Czech Republic
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A tornado swept through the South Moravia region in June.
Benin
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Nearly three in four people in Benin depend on employment in the agricultural sector, making the country particularly vulnerable to rising temperatures and water stress. Note: For May-Sept. Source: Climate Engine.
Myanmar
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A bridge collapsed during flash flooding after Tropical Storm Sinlaku in August 2020.
St. Kitts and Nevis
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St. Kitts and Nevis is staring down a thirsty future. Already, rainfall isn’t replenishing the island’s aquifers. The country is building water cisterns and installing water storage tanks across the islands. Will that be enough when droughts get worse?
Central African Republic
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When Less Water
Means More Violence
Since 2010, there have been over 15,000 deaths from fighting between farmers and herders in West and Central Africa, linked to conflict over precious fertile land. Half of those deaths have occurred since 2018, including 14 deaths in northeastern C.A.R. in June.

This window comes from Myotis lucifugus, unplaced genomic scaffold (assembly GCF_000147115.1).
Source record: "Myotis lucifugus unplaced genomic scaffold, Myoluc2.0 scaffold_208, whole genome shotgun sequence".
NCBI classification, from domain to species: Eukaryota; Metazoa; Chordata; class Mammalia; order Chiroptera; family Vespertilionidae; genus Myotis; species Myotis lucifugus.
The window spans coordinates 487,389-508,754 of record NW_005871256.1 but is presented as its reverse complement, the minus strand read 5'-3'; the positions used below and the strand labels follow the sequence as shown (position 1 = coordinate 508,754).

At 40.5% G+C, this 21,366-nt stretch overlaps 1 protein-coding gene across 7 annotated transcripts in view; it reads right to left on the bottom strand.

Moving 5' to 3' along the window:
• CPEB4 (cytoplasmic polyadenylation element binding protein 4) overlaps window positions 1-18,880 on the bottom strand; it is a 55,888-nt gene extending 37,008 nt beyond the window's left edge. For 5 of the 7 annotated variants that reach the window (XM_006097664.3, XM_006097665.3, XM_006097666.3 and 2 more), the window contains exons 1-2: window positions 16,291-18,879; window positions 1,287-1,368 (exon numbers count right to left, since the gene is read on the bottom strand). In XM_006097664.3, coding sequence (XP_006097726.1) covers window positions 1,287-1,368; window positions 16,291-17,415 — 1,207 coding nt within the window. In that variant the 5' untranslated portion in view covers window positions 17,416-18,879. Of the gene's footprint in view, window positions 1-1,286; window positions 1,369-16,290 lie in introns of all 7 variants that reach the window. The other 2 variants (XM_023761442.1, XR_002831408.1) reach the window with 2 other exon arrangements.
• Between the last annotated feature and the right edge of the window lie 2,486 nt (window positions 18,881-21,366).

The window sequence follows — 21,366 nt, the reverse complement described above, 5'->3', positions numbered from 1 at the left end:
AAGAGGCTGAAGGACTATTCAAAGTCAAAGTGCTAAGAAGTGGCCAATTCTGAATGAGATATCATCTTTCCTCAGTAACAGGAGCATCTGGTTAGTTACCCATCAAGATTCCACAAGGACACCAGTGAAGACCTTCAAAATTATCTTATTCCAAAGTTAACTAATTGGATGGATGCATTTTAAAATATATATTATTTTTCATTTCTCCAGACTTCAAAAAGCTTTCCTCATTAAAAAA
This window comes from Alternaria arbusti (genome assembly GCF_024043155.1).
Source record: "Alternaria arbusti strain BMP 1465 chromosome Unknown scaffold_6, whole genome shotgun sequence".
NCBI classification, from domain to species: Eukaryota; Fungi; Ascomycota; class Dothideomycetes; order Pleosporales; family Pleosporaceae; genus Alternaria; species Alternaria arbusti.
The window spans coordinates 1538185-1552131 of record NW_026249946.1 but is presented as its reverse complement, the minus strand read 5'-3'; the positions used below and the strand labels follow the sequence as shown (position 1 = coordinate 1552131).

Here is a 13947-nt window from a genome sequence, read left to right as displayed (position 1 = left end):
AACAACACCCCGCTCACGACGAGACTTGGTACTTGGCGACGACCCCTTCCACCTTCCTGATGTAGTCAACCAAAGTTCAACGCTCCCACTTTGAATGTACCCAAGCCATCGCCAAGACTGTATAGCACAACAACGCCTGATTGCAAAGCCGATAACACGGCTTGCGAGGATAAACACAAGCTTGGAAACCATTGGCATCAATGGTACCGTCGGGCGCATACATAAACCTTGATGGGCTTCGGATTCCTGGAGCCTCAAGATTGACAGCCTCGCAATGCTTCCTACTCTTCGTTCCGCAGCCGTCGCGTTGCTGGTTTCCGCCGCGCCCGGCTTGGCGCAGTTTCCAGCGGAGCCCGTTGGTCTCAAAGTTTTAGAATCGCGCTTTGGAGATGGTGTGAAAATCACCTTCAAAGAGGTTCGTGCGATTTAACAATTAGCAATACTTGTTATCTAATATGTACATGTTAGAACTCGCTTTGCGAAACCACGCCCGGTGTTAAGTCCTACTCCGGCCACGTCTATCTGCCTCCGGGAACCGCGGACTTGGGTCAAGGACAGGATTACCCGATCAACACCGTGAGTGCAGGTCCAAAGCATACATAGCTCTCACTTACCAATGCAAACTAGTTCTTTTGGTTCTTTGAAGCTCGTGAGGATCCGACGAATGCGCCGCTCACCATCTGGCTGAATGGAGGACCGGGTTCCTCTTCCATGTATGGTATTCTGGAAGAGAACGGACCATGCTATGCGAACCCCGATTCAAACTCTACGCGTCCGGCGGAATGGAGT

Georgia
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The average yearly temperature in Georgia increased by 1.8°F between 1901 and 2020. Note: Mean yearly temperatures, five-year average. Source: World Bank Climate Change Knowledge Portal.
Ivory Coast
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Abidjan flooded in June 2020 after several feet of rain fell within a few hours.
Gambia
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Rivers usually pour fresh water into the ocean. But the river that gives Gambia its name is so inundated by rising sea levels that salt water is being pushed upstream.
Romania
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The sounds of farmers harvesting potatoes with horse-drawn plows have been heard across Transylvania for generations. But heavy, intense rainfall has caused rivers to overflow, destroying thousands of acres of potato fields.
North Korea
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North Korea suffered a punishing famine in the 1990s. There are fears that the next one is on the horizon. While the country’s economy is shrouded in secrecy, Kim Jong-un, North Korea’s leader, warned in June of a “tense” food situation and laid part of the blame on recent flooding.
Belarus
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An intense storm passed near the city of Polatsk on Aug. 2.
Nicaragua
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Rising temperatures are making lower-altitude areas in Nicaragua less suitable for growing coffee. What thrives in warm, wet weather? Cocoa, which is now a growth industry for the country.
Lithuania
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Marius Karlonas, 32, on all the mixed-up birds
Iraq
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In Anbar and Nineveh Provinces, years of droughts became an ally for the Islamic State. The terrorist group lured desperate farmers into its ranks with promises of food and water at a time when people were struggling to feed their families.
Sri Lanka